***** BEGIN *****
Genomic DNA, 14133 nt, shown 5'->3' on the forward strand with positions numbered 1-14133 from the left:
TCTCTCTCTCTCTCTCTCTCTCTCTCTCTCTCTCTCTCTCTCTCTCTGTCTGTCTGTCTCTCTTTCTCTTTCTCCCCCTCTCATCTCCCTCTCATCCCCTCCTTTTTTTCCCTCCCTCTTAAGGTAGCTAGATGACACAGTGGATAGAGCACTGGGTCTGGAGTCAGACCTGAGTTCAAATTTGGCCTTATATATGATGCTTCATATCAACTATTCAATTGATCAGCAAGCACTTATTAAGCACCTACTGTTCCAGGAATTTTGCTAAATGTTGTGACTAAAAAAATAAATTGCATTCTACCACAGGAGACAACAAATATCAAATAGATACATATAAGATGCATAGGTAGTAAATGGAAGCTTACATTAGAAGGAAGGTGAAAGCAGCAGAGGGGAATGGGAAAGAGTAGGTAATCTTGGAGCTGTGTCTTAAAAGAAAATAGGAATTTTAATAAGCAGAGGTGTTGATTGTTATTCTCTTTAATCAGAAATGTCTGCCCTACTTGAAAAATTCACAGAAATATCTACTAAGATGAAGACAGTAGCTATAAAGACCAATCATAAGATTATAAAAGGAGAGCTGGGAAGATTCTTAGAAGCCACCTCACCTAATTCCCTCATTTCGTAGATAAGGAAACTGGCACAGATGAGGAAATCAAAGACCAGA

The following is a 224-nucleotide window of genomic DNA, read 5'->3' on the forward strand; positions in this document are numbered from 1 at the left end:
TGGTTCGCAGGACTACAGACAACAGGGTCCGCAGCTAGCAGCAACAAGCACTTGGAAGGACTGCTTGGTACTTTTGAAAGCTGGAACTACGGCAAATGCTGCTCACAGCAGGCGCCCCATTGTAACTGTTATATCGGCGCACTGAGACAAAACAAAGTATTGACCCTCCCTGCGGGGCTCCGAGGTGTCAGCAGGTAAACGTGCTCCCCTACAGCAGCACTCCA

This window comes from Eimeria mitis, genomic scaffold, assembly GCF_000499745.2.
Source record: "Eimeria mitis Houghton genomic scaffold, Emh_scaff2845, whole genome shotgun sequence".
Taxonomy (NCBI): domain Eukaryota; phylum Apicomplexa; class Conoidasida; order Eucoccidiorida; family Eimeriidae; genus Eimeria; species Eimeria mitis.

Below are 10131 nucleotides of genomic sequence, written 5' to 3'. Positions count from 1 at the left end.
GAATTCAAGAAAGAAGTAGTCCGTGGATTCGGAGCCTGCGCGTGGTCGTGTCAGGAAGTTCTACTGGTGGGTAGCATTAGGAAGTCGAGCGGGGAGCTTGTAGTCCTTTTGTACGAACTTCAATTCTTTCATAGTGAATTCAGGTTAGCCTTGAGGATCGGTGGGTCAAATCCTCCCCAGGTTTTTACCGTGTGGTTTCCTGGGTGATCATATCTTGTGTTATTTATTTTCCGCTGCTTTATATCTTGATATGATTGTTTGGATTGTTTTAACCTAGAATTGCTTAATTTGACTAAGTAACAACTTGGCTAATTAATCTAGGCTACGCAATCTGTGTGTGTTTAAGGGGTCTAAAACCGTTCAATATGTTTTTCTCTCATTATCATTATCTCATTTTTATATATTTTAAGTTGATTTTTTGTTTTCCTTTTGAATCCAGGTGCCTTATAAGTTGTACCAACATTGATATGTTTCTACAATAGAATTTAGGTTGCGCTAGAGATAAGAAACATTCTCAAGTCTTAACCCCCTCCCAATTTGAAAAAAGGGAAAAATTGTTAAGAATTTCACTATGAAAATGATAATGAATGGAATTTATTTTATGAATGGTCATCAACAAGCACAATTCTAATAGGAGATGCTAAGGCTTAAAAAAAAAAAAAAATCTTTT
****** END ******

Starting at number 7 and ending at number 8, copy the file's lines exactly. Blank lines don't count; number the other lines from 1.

Taxonomy (NCBI): domain Eukaryota; phylum Apicomplexa; class Conoidasida; order Eucoccidiorida; family Eimeriidae; genus Eimeria; species Eimeria mitis.

Below are 10131 nucleotides of genomic sequence, written 5' to 3'. Positions count from 1 at the left end.